Our relationship with bias could use a bit of untangling. Well, what is it exactly? Bias is a word that can run the gamut from lightly dismissing unwanted feedback (“they’re just biased”), to #fakenews, to flawed research that skews data towards a hypothesis. No matter how it’s used, it speaks to situations that are out of sync with rationality.
Simply speaking, cognitive bias means making decisions based on facts we’ve misinterpreted. It’s a deviation from rationality that causes a distortion in the way we observe the world — like cosmic Coke-bottle glasses. If that sounds like something you don’t suffer from, that’s actually a bias called “Blind Spot Bias” (recognizing bias in others, but not yourself). And the list of cognitive biases has continually grown and evolved over the last six decades.
Your brain has to filter through a lot of information on a daily basis. It gets lazy and takes shortcuts to make life “easier,” using pre-existing patterns to judge what’s important and ignore the rest. These shortcuts form the foundation of cognitive bias.
“The brain gets lazy and takes shortcuts in making judgements.”
Biologically these cognitive shortcuts actually help us make quicker decisions, ones in which the difference could be life or death. It’s the thing that makes us jump when hearing a starling sound in a dark alley. So it’s natural to have bias. But just accepting it as is can negatively affect our interactions with the world around us.
Why Bias Matters in Design
At Tactile, we design physical and digital tools, and if our team isn’t careful, this bias can negatively affect our work. Bias can lead us to only look for information we want to see (confirmation bias).
What makes a designer a designer is that we form opinions about how things should work. Sometimes that leads us to feel precious about our own ideas over another’s. Lean too far into that and an unhealthy ego will form, causing us to shoot down different perspectives too easily.
“Sometimes it’s good to be less efficient, because being efficient isn’t the same as being effective.”
Humans are also tribal creatures who band together to take on projects we couldn’t have done alone. When we do this, we tend to group up with those who use the same cognitive shortcuts. Meanwhile, if every group does this, diverse thinking starts to drop, and even diversity itself is seen as hampering efficiency. It’s the equivalent of a high school quad where freaks, geeks, popular kids, and “everyone else” each take to their own corner, never to cross an invisible line.
Choosing one side feels natural, because doubting ideas you’ve grown up with can create tension within yourself and with your tribe — aka going against the grain. Going with the grain does return a polished surface, but if your goal is a meaningful insight under the surface, it may get lost in a siloed workgroup. Sometimes it’s good to be less efficient, because being efficient isn’t the same as being effective.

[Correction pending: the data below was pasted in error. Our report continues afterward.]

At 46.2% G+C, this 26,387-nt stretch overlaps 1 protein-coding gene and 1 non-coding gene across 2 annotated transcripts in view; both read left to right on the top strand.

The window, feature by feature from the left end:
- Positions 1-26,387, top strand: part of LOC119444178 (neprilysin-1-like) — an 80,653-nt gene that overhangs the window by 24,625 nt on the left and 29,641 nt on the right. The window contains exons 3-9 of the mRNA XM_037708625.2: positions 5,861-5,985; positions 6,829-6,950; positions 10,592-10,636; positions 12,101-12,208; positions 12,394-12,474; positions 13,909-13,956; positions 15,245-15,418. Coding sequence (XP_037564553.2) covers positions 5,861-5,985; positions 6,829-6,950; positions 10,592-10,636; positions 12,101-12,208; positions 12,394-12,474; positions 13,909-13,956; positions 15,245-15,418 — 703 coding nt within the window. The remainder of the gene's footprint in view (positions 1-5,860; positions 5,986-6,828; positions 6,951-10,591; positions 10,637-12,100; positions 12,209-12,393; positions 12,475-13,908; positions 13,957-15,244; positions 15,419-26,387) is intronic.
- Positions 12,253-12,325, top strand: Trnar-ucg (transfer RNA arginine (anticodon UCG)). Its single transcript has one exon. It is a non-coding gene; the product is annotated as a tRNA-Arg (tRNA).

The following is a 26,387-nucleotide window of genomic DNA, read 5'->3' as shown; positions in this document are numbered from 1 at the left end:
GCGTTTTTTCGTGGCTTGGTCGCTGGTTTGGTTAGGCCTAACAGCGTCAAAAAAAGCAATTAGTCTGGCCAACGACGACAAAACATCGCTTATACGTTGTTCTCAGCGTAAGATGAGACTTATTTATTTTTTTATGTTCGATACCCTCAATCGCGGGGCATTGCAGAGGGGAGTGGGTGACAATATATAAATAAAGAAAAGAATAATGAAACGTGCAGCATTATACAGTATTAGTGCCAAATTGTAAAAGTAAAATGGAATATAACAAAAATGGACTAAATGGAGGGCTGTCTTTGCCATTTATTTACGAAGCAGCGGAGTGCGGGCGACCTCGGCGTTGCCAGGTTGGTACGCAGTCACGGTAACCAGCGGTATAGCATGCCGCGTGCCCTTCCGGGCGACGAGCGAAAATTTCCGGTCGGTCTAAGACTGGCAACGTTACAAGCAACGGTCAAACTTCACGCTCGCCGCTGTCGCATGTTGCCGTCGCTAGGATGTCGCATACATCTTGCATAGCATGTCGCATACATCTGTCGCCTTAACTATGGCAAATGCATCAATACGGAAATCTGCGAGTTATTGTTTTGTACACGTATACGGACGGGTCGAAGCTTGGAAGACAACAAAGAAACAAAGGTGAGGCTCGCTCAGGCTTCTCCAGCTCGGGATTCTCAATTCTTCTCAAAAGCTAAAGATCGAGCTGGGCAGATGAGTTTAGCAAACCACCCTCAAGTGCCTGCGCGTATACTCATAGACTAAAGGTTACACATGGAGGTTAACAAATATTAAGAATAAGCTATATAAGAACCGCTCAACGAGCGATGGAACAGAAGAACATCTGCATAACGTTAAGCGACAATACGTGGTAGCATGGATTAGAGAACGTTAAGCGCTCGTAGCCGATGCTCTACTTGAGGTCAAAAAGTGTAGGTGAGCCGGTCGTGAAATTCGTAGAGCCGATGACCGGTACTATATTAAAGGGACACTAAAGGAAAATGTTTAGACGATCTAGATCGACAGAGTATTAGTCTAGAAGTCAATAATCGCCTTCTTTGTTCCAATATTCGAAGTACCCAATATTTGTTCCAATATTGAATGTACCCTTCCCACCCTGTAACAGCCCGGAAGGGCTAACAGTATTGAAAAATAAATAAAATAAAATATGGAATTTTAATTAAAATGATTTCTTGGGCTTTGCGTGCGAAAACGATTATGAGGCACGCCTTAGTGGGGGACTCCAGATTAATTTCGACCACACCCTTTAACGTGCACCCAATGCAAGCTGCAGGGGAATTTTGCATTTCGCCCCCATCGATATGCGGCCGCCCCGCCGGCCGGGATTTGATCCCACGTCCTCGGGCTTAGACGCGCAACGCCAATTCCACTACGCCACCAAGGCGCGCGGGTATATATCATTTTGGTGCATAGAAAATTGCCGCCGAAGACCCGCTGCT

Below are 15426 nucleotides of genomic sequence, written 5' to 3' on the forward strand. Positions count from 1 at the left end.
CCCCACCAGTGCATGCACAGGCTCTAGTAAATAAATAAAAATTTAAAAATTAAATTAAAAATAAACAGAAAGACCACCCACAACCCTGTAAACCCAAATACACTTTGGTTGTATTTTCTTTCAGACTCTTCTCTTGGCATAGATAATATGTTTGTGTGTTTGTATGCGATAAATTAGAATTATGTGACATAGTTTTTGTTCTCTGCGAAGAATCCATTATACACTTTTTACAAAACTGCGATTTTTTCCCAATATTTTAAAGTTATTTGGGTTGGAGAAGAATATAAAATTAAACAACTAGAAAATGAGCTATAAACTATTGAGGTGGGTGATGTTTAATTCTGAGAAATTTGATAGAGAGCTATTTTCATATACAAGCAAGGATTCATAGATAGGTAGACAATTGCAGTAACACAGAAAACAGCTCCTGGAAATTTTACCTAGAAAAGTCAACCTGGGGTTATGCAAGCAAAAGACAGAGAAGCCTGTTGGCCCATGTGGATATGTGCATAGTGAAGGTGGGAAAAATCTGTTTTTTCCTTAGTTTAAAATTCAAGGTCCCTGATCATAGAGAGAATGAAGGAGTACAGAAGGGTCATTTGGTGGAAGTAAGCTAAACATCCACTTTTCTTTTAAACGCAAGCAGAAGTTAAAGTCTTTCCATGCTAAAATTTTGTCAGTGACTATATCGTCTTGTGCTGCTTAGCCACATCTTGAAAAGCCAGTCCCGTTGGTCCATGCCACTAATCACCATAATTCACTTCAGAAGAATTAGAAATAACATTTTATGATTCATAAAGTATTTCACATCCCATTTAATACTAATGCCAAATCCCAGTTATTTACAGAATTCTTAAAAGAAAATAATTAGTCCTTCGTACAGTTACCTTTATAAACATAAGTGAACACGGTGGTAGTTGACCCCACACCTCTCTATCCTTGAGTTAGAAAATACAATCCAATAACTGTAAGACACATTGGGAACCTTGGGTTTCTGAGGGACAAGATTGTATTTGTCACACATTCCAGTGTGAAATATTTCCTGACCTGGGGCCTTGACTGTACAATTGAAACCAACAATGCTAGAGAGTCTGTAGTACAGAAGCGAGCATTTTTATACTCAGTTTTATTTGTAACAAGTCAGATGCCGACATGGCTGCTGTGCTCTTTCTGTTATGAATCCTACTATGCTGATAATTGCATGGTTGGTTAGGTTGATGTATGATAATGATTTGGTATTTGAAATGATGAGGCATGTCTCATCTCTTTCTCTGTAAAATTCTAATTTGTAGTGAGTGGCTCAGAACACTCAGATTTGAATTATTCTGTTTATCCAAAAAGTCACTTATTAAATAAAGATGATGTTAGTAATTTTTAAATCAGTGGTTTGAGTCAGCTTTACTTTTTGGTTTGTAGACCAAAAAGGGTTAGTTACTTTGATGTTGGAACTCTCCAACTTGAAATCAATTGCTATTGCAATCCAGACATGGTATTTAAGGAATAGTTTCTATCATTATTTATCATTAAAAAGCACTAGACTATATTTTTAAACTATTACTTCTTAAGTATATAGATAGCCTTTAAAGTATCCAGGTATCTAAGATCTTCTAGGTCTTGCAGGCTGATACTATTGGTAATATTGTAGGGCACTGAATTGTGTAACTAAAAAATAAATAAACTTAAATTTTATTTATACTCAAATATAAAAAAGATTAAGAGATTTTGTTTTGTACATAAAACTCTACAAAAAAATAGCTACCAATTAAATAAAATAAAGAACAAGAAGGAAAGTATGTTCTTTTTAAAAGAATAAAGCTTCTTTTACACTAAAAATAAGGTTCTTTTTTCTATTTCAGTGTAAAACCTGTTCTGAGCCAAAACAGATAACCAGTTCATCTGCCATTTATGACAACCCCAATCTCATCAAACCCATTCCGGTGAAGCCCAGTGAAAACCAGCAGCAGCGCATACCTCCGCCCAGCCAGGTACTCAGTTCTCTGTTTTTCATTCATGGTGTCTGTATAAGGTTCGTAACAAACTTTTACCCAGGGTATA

At Tactile, exploring this tension is a part of a character trait we’re brewing into our culture and seek out. Sometimes it comes more naturally, and other times it requires a good amount of intentionality like any healthy relationship (especially in a year of remote work). This explorative approach starts with humility, with a process lead with open ears.
By acknowledging blind spots, we don’t charge into a conference room like we know everything already. We first step back, observe any implementation, and ask a lot of questions. When we don’t understand, we ask. When we share work, we appreciate hearing from everyone in the room, especially the quiet ones. All these voices come together to sharpen and point out what may still be missing. We think it’s tougher (and better) to first read a room than jump to a solution. Sometimes it’s a bit messy, but great ideas grow on common ground cultivated with diverse wisdom and experience.
We all like to be right, but it’s more important to get it right. And getting it right means lowering our defenses to address bias so that we can be open to new ideas. It also means deflating our ego, recognizing first impressions can be wrong. With this sort of humility, it’s easier to overcome bias.
In order to understand biases and their effect, it’s good to recognize them even in small instances. As I said, there are many. We’ve collected just a few here below that are worth noting in design.
In part 2 of this series on Cognitive Bias, we’ll share practical steps to overcome bias in design.